BBVA sells down Citic Bank stake

Spanish lender offloads a 5.1% stake in its Chinese counterpart for $1.27 billion, the latest western bank to cut back its China exposure in an effort to raise funds.
BBVA and Citic Bank have agreed to modify their strategic agreement to release the European bank from an exclusivity obligation.
BBVA and Citic Bank have agreed to modify their strategic agreement to release the European bank from an exclusivity obligation.

BBVA, Spain’s second-biggest bank, has sold a 5.1% stake in China Citic Bank for $1.27 billion in an effort to improve its balance sheet, marking another selldown of a Chinese bank by under-capitalised US and European lenders.

Citic, the parent and the controlling shareholder, has bought Citic Bank’s H shares. After the sale, Citic will increase its interest in the bank from 61.85% to 66.95%, while the Spanish bank will hold 9.9%, compared to 15% previously.

Shares of Citic Bank rose as much as 5.3% to HK$4.37 yesterday upon the news. Analysts said the news is positive and shows the parent company’s support by injecting capital to the bank.

“The transaction shows that Citic Bank is backed by, and continues to be a safe and stable business to, its parent,” said Chen Xingyu, a director of the research department with Phillip Financial Advisory, a Shanghai subsidiary of Hong Kong-based Phillip Capital Group.

The deal is latest example of a western bank cutting its stake in a Chinese counterpart after Goldman Sachs exited Industrial and Commercial Bank of China and Bank of America Merrill Lynch sold its stake in China Construction Bank.  

Based on Wednesday’s closing prices, the deal of 2.39 billion H-shares was valued at HK$9.9 billion ($1.27 billion). Given the fact that BBVA increased its stake in Citic Bank by 5% with HK$12.4 billion from Citic Group in November 2009, the Spanish lender lost HK$2.5 billion through the deals, if currency fluctuations are discounted.

BBVA, as with the rest of the European banking industry, is under capital pressure as new international capital rules increase the costs for banks holding minority stakes in financial groups and it is difficult for the region’s banks to raise funds in their home markets.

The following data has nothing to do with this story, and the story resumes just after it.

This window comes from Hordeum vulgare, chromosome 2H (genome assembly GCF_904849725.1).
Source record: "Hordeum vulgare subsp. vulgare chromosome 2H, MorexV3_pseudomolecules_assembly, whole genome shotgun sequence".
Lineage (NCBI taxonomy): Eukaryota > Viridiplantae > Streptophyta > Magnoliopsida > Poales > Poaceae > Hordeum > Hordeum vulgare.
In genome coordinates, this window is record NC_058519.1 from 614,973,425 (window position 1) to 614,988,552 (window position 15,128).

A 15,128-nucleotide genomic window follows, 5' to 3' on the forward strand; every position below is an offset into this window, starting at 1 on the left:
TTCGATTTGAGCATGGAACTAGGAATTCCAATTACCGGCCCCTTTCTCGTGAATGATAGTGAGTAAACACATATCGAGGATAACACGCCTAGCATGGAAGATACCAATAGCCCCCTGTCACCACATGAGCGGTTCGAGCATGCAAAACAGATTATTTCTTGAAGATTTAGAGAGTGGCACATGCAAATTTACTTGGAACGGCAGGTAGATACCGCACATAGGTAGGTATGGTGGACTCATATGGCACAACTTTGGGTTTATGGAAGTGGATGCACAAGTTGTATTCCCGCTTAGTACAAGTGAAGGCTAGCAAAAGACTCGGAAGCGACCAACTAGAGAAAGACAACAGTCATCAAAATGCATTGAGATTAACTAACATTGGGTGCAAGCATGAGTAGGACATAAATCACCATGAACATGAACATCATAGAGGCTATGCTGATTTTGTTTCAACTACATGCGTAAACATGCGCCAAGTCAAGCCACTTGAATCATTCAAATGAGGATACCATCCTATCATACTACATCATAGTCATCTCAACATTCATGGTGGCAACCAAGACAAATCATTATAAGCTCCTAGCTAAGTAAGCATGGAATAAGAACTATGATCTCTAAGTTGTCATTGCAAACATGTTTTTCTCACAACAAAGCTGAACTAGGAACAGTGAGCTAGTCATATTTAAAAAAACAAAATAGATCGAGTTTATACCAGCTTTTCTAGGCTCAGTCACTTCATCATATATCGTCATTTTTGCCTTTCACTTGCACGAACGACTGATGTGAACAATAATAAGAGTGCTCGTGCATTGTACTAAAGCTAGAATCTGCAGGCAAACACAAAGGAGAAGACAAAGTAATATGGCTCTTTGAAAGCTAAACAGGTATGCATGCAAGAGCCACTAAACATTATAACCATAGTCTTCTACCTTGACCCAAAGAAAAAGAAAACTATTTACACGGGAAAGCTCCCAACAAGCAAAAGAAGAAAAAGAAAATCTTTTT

Meanwhile, the Spanish banking industry is under particular pressure because of the country’s economic slowdown and the squeeze on the banks’ lending capability, according to a September report by the European Commission and European Central Bank.

"This transaction suggests BBVA is revisiting a strategic decision made back in 2006 to build a significant presence in Asia-Pacific," said analysts at Societe Generale, given the bank's more limited capital resources, the effects of the crisis on top of less attractive economic prospects in China. 

The analysts also noted the difficulties of minority investments in other banks: "They tie up significant economic capital, typically fail to generate expected synergies due to lack of notable influence on the affiliates and generate earnings on paper but do not generate material dividends or operating cash flow."

In addition to the sale, BBVA and Citic Bank have also agreed to modify their strategic agreement to release the European bank from an exclusivity obligation restricting it to cooperating with Citic Bank in China.  

The sale is expected to complete by year-end, according to a statement on BBVA’s website. The deal and the revision of the agreement are subject to required regulatory approval.

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